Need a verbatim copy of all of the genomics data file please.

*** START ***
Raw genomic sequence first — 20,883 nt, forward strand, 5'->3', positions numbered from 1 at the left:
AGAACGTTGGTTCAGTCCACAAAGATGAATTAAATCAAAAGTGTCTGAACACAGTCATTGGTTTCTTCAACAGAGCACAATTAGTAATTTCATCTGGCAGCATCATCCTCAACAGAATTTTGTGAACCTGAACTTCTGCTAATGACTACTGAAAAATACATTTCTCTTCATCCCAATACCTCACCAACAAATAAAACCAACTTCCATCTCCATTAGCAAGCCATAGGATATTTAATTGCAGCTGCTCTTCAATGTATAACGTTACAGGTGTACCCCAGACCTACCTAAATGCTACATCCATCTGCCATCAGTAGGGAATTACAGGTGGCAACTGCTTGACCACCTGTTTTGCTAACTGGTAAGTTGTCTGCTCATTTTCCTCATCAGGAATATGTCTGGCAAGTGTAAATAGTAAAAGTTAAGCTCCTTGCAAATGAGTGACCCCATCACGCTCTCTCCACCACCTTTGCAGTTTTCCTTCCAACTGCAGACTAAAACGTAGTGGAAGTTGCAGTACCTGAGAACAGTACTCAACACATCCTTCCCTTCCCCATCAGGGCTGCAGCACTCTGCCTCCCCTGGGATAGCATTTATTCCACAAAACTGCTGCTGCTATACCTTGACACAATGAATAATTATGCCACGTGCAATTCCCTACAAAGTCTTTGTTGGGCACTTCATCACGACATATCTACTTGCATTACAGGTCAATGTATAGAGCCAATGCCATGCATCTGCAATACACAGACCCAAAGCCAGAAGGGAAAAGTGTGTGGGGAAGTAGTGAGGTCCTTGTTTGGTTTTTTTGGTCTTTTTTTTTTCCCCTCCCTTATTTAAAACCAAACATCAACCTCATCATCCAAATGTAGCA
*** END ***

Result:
Raw genomic sequence first — 20,883 nt, forward strand, 5'->3', positions numbered from 1 at the left:
AGAACGTTGGTTCAGTCCACAAAGATGAATTAAATCAAAAGTGTCTGAACACAGTCATTGGTTTCTTCAACAGAGCACAATTAGTAATTTCATCTGGCAGCATCATCCTCAACAGAATTTTGTGAACCTGAACTTCTGCTAATGACTACTGAAAAATACATTTCTCTTCATCCCAATACCTCACCAACAAATAAAACCAACTTCCATCTCCATTAGCAAGCCATAGGATATTTAATTGCAGCTGCTCTTCAATGTATAACGTTACAGGTGTACCCCAGACCTACCTAAATGCTACATCCATCTGCCATCAGTAGGGAATTACAGGTGGCAACTGCTTGACCACCTGTTTTGCTAACTGGTAAGTTGTCTGCTCATTTTCCTCATCAGGAATATGTCTGGCAAGTGTAAATAGTAAAAGTTAAGCTCCTTGCAAATGAGTGACCCCATCACGCTCTCTCCACCACCTTTGCAGTTTTCCTTCCAACTGCAGACTAAAACGTAGTGGAAGTTGCAGTACCTGAGAACAGTACTCAACACATCCTTCCCTTCCCCATCAGGGCTGCAGCACTCTGCCTCCCCTGGGATAGCATTTATTCCACAAAACTGCTGCTGCTATACCTTGACACAATGAATAATTATGCCACGTGCAATTCCCTACAAAGTCTTTGTTGGGCACTTCATCACGACATATCTACTTGCATTACAGGTCAATGTATAGAGCCAATGCCATGCATCTGCAATACACAGACCCAAAGCCAGAAGGGAAAAGTGTGTGGGGAAGTAGTGAGGTCCTTGTTTGGTTTTTTTGGTCTTTTTTTTTTCCCCTCCCTTATTTAAAACCAAACATCAACCTCATCATCCAAATGTAGCA